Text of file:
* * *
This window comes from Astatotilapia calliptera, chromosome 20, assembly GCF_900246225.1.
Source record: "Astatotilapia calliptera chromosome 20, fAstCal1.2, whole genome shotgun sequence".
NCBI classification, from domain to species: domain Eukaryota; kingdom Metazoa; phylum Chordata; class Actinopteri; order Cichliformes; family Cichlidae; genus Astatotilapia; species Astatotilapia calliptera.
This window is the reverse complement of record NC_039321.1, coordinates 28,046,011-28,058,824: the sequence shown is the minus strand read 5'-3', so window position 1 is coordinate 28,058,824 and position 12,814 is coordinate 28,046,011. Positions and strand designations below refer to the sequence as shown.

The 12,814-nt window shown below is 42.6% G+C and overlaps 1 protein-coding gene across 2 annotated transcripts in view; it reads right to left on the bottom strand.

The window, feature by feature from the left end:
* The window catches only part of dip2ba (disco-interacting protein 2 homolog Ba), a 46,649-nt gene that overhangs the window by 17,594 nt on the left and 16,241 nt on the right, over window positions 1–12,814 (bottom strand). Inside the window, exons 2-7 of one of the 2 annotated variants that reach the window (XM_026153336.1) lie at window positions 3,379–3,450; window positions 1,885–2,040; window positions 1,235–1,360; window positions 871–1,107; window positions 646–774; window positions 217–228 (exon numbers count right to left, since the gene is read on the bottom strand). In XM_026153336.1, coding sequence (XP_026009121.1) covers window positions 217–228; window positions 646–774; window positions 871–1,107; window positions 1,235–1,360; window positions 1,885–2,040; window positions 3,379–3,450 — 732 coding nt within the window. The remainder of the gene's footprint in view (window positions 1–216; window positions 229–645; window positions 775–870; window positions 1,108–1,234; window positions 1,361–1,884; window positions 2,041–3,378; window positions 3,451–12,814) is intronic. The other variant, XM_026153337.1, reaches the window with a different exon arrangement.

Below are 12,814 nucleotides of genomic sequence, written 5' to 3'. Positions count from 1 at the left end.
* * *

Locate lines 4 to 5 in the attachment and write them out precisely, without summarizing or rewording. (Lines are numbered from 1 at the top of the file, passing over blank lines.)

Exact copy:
This window is the reverse complement of record NC_039321.1, coordinates 28,046,011-28,058,824: the sequence shown is the minus strand read 5'-3', so window position 1 is coordinate 28,058,824 and position 12,814 is coordinate 28,046,011. Positions and strand designations below refer to the sequence as shown.

The 12,814-nt window shown below is 42.6% G+C and overlaps 1 protein-coding gene across 2 annotated transcripts in view; it reads right to left on the bottom strand.